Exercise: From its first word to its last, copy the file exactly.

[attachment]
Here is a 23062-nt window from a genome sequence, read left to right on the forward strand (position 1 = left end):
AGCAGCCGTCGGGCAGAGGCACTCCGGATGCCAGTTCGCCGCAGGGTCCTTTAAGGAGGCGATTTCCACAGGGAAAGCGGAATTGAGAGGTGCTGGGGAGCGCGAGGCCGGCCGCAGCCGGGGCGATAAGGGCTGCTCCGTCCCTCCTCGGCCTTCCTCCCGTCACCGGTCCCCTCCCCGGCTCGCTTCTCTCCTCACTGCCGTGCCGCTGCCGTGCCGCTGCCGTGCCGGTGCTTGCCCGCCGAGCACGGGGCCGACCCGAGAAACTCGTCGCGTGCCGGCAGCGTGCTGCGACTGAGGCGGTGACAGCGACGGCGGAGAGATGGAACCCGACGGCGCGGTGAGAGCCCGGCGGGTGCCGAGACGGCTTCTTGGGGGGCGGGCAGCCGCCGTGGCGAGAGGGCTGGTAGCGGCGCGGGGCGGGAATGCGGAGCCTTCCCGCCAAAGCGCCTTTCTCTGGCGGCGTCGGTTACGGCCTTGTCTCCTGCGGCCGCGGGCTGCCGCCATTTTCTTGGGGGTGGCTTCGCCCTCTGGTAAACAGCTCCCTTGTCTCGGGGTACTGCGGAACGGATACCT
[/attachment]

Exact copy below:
Here is a 23062-nt window from a genome sequence, read left to right on the forward strand (position 1 = left end):
AGCAGCCGTCGGGCAGAGGCACTCCGGATGCCAGTTCGCCGCAGGGTCCTTTAAGGAGGCGATTTCCACAGGGAAAGCGGAATTGAGAGGTGCTGGGGAGCGCGAGGCCGGCCGCAGCCGGGGCGATAAGGGCTGCTCCGTCCCTCCTCGGCCTTCCTCCCGTCACCGGTCCCCTCCCCGGCTCGCTTCTCTCCTCACTGCCGTGCCGCTGCCGTGCCGCTGCCGTGCCGGTGCTTGCCCGCCGAGCACGGGGCCGACCCGAGAAACTCGTCGCGTGCCGGCAGCGTGCTGCGACTGAGGCGGTGACAGCGACGGCGGAGAGATGGAACCCGACGGCGCGGTGAGAGCCCGGCGGGTGCCGAGACGGCTTCTTGGGGGGCGGGCAGCCGCCGTGGCGAGAGGGCTGGTAGCGGCGCGGGGCGGGAATGCGGAGCCTTCCCGCCAAAGCGCCTTTCTCTGGCGGCGTCGGTTACGGCCTTGTCTCCTGCGGCCGCGGGCTGCCGCCATTTTCTTGGGGGTGGCTTCGCCCTCTGGTAAACAGCTCCCTTGTCTCGGGGTACTGCGGAACGGATACCT